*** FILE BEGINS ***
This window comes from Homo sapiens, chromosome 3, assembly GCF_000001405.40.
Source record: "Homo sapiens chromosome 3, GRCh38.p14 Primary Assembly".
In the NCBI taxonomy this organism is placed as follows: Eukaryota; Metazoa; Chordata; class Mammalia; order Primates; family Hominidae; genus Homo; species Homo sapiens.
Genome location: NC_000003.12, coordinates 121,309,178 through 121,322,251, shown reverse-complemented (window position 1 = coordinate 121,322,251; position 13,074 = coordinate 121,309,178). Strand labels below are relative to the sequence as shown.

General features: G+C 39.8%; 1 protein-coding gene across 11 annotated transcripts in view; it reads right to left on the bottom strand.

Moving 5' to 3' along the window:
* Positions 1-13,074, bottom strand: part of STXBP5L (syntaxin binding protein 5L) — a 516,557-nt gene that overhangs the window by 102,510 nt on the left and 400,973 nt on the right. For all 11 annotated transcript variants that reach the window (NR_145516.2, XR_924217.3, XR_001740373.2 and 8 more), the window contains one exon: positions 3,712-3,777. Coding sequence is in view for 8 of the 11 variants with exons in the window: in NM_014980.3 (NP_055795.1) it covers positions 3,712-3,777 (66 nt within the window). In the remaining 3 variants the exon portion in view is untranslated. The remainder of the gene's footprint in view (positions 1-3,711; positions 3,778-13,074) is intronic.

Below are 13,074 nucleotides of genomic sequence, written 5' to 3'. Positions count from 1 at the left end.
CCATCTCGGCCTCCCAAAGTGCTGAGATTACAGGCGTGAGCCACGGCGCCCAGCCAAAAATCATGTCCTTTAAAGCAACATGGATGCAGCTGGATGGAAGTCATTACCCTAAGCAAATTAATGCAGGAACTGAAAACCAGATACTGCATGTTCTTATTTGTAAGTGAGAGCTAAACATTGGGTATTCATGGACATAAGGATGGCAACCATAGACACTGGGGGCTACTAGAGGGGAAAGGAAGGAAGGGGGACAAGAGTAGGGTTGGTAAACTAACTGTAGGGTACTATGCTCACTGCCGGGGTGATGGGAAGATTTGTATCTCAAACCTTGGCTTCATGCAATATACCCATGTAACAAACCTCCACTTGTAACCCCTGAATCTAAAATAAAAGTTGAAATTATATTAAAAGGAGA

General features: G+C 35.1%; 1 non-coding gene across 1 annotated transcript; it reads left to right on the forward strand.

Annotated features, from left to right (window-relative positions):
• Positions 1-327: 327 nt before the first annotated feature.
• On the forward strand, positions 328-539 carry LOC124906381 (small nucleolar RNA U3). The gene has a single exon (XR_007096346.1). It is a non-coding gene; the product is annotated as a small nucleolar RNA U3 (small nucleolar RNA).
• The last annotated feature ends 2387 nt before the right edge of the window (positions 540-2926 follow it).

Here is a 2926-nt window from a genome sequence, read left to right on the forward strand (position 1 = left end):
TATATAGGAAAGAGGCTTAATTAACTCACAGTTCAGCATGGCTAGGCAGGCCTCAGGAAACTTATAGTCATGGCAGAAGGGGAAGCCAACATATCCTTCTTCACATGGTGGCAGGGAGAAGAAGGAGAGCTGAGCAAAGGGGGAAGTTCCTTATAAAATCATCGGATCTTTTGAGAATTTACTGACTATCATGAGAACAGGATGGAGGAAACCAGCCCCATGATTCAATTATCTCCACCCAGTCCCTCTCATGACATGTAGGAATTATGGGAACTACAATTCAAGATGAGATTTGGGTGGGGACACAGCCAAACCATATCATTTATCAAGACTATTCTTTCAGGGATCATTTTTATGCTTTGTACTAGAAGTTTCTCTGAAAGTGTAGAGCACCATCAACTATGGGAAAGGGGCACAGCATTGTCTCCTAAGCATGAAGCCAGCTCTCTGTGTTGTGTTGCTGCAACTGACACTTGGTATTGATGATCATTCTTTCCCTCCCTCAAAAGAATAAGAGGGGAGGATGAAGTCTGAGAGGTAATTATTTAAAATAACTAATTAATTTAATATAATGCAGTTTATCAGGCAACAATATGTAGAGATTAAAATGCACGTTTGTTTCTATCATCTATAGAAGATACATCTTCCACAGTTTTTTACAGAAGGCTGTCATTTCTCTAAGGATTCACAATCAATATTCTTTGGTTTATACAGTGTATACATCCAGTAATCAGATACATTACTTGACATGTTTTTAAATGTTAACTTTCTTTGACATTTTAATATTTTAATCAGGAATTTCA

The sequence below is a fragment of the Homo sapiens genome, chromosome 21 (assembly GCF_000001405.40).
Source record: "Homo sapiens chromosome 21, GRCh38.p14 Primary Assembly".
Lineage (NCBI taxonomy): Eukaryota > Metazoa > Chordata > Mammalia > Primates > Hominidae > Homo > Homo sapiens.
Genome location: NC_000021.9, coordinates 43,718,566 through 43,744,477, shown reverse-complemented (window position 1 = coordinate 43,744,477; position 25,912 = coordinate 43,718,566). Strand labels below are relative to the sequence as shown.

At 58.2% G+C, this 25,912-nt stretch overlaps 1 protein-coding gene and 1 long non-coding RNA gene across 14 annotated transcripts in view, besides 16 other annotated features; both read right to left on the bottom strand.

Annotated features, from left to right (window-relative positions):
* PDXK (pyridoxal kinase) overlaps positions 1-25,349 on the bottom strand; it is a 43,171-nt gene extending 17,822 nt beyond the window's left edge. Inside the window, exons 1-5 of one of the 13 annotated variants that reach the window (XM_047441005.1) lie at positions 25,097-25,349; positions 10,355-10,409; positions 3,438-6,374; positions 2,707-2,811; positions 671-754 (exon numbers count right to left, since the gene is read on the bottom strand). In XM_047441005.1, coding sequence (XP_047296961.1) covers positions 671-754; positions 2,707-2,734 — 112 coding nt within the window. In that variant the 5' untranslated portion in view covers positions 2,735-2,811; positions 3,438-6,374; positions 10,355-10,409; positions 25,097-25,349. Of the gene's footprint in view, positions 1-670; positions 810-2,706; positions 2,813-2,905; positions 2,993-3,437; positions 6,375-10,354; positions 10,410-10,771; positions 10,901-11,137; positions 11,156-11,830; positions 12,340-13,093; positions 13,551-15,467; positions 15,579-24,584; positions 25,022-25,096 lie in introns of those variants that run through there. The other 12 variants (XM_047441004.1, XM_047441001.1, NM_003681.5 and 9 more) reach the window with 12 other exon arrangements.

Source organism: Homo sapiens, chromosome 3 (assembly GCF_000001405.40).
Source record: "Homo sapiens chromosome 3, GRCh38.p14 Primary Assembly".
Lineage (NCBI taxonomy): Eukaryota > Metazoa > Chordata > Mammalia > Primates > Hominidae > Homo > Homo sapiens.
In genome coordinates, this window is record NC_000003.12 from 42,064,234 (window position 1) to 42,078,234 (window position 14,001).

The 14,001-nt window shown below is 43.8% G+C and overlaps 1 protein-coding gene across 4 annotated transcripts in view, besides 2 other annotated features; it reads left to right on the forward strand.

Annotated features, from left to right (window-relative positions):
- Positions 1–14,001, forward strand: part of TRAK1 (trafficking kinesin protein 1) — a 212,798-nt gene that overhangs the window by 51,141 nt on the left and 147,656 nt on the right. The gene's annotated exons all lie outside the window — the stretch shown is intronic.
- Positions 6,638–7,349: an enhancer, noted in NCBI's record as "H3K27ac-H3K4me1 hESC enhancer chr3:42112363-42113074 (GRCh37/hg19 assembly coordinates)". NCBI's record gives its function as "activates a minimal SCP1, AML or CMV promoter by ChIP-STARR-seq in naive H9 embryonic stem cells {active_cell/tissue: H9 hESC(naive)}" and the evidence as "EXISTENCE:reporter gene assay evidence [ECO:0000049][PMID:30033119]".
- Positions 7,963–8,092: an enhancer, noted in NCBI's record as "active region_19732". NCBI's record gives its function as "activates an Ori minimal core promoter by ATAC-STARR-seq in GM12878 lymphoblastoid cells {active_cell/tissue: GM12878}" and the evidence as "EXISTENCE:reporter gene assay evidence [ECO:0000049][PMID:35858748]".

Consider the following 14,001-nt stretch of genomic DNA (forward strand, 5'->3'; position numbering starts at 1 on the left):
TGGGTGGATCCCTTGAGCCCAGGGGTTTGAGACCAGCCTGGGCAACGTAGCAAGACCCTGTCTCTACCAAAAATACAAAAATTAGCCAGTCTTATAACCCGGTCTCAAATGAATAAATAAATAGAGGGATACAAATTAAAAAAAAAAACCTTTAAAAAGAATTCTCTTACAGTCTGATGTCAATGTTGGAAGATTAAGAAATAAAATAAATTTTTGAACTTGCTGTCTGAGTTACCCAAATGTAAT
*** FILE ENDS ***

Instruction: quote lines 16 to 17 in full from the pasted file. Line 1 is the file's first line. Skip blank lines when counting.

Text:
TATATAGGAAAGAGGCTTAATTAACTCACAGTTCAGCATGGCTAGGCAGGCCTCAGGAAACTTATAGTCATGGCAGAAGGGGAAGCCAACATATCCTTCTTCACATGGTGGCAGGGAGAAGAAGGAGAGCTGAGCAAAGGGGGAAGTTCCTTATAAAATCATCGGATCTTTTGAGAATTTACTGACTATCATGAGAACAGGATGGAGGAAACCAGCCCCATGATTCAATTATCTCCACCCAGTCCCTCTCATGACATGTAGGAATTATGGGAACTACAATTCAAGATGAGATTTGGGTGGGGACACAGCCAAACCATATCATTTATCAAGACTATTCTTTCAGGGATCATTTTTATGCTTTGTACTAGAAGTTTCTCTGAAAGTGTAGAGCACCATCAACTATGGGAAAGGGGCACAGCATTGTCTCCTAAGCATGAAGCCAGCTCTCTGTGTTGTGTTGCTGCAACTGACACTTGGTATTGATGATCATTCTTTCCCTCCCTCAAAAGAATAAGAGGGGAGGATGAAGTCTGAGAGGTAATTATTTAAAATAACTAATTAATTTAATATAATGCAGTTTATCAGGCAACAATATGTAGAGATTAAAATGCACGTTTGTTTCTATCATCTATAGAAGATACATCTTCCACAGTTTTTTACAGAAGGCTGTCATTTCTCTAAGGATTCACAATCAATATTCTTTGGTTTATACAGTGTATACATCCAGTAATCAGATACATTACTTGACATGTTTTTAAATGTTAACTTTCTTTGACATTTTAATATTTTAATCAGGAATTTCA

The sequence below is a fragment of the Homo sapiens genome, chromosome 21 (assembly GCF_000001405.40).